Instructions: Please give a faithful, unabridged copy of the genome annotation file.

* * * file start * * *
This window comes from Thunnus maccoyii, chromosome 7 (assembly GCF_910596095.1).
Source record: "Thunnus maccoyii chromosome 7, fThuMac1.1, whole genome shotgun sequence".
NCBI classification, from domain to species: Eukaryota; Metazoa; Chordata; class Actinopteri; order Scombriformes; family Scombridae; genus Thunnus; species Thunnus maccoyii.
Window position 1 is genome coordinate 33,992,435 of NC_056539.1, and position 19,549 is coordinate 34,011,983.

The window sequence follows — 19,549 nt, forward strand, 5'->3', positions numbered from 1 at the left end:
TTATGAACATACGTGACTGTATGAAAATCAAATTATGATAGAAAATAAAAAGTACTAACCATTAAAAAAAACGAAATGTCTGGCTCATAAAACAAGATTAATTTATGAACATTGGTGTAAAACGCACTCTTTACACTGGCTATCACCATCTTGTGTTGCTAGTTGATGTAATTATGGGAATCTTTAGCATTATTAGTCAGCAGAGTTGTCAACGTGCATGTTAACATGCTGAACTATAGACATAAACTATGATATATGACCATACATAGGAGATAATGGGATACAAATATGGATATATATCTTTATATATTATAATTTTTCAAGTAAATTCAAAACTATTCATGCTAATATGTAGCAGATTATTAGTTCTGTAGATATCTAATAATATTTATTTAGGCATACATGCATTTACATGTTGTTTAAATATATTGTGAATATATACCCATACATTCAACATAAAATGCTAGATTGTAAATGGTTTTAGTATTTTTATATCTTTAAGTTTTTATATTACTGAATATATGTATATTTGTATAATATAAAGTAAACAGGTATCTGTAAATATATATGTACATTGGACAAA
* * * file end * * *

This window comes from Thunnus maccoyii, chromosome 7 (assembly GCF_910596095.1).
Source record: "Thunnus maccoyii chromosome 7, fThuMac1.1, whole genome shotgun sequence".
NCBI classification, from domain to species: Eukaryota; Metazoa; Chordata; class Actinopteri; order Scombriformes; family Scombridae; genus Thunnus; species Thunnus maccoyii.
Window position 1 is genome coordinate 33,992,435 of NC_056539.1, and position 19,549 is coordinate 34,011,983.

The window sequence follows — 19,549 nt, forward strand, 5'->3', positions numbered from 1 at the left end:
TTATGAACATACGTGACTGTATGAAAATCAAATTATGATAGAAAATAAAAAGTACTAACCATTAAAAAAAACGAAATGTCTGGCTCATAAAACAAGATTAATTTATGAACATTGGTGTAAAACGCACTCTTTACACTGGCTATCACCATCTTGTGTTGCTAGTTGATGTAATTATGGGAATCTTTAGCATTATTAGTCAGCAGAGTTGTCAACGTGCATGTTAACATGCTGAACTATAGACATAAACTATGATATATGACCATACATAGGAGATAATGGGATACAAATATGGATATATATCTTTATATATTATAATTTTTCAAGTAAATTCAAAACTATTCATGCTAATATGTAGCAGATTATTAGTTCTGTAGATATCTAATAATATTTATTTAGGCATACATGCATTTACATGTTGTTTAAATATATTGTGAATATATACCCATACATTCAACATAAAATGCTAGATTGTAAATGGTTTTAGTATTTTTATATCTTTAAGTTTTTATATTACTGAATATATGTATATTTGTATAATATAAAGTAAACAGGTATCTGTAAATATATATGTACATTGGACAAA